Petra Kaufmann, M.D., M.Sc., will head the NCATS Division of Clinical Innovation beginning May 4, 2014. Her new role will include overseeing the Clinical and Translational Science Awards (CTSA) program with the aim of improving the effectiveness and efficiency of the process of translation from scientific discovery through clinical research to improved health outcomes. Kaufmann currently serves as director of the Office of Clinical Research at NIH's National Institute of Neurological Disorders and Stroke (NINDS).
"Following a comprehensive national search, I am delighted that Petra is joining the NCATS leadership team,” said NCATS Director Christopher P. Austin, M.D. “Her record of expertise and accomplishment across the translational sciences — from basic research to clinical studies — makes her ideally suited to lead our clinical innovation efforts."
Prior to joining NINDS in 2009, Kaufmann was a tenured associate professor of neurology at Columbia University in New York, where she worked in the neuromuscular division, electromyography laboratories and pediatric neuromuscular clinic. At Columbia, she gained experience with the CTSA program by serving on several committees within the Irving Institute for Clinical and Translational Research, including the Clinical Research Resource Advisory Committee.
At NINDS, Kaufmann recognized the need for clinical research infrastructure and established NeuroNEXT, an academic research trial network for Phase II clinical trials across a wide range of neurological diseases, as well as StrokeNET, a Phase II and III clinical trial network for stroke. These networks aim to accelerate clinical research by including a central institutional review board and pre-negotiated master trials agreements. They also foster public-private partnerships by engaging industry and patient groups. Kaufmann also led efforts at NINDS to engage patients earlier in the clinical research process by soliciting their active input in protocol development as well as in the implementation and safety oversight of clinical trials.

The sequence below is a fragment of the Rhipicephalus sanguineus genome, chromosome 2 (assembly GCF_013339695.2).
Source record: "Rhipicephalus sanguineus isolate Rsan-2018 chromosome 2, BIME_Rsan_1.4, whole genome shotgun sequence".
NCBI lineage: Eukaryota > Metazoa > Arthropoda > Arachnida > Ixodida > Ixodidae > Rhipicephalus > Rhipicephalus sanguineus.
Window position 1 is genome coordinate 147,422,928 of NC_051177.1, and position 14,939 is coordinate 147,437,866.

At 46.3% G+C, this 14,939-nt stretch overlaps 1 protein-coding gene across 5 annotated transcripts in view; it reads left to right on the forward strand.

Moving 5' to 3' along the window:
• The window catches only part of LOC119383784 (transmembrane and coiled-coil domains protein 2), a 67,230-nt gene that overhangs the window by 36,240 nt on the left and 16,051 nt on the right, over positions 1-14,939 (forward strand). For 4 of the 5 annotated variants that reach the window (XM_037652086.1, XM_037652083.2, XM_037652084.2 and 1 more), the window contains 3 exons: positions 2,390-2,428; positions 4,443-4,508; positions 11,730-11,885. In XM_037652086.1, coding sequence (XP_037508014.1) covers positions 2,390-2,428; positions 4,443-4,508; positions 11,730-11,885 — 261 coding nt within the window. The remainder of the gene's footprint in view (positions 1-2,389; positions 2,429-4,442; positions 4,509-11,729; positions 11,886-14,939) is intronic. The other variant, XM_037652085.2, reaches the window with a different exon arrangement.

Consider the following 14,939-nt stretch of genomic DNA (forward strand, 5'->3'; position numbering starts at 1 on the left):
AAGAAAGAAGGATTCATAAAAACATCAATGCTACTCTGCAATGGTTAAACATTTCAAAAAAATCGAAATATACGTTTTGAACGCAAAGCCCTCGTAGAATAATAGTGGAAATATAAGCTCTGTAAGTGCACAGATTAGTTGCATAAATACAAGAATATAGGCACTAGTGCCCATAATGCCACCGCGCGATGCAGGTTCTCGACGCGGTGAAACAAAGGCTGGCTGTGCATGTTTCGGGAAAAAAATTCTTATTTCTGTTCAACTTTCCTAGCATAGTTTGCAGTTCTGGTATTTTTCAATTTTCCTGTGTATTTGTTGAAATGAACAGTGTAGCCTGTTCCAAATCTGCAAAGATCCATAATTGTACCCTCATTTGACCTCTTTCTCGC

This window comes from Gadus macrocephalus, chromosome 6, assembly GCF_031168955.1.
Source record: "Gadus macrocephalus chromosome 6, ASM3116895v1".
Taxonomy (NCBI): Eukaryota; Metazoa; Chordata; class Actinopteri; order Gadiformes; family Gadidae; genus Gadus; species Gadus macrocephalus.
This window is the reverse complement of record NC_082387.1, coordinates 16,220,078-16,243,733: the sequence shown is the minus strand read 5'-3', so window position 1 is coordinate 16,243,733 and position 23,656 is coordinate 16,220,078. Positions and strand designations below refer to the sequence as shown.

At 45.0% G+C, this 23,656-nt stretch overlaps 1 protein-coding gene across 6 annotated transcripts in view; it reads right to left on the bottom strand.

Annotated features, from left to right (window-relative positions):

"I enjoyed my work in the lab and the clinic,” Kauffman said. “I’m excited for the opportunity to work in the translational sciences field that aims to bridge these disciplines for the greater good of patients in need."
Kaufmann will maintain her current adjunct academic appointment at Columbia University, privileges at the NIH Clinical Center and patient care at the Muscular Dystrophy Association Clinic at Children's National Medical Center. She earned her M.D. from the University of Bonn in Germany and her M.Sc. in biostatistics from Columbia’s Mailman School of Public Health, and she trained in neurology at Columbia University.
Posted April 2014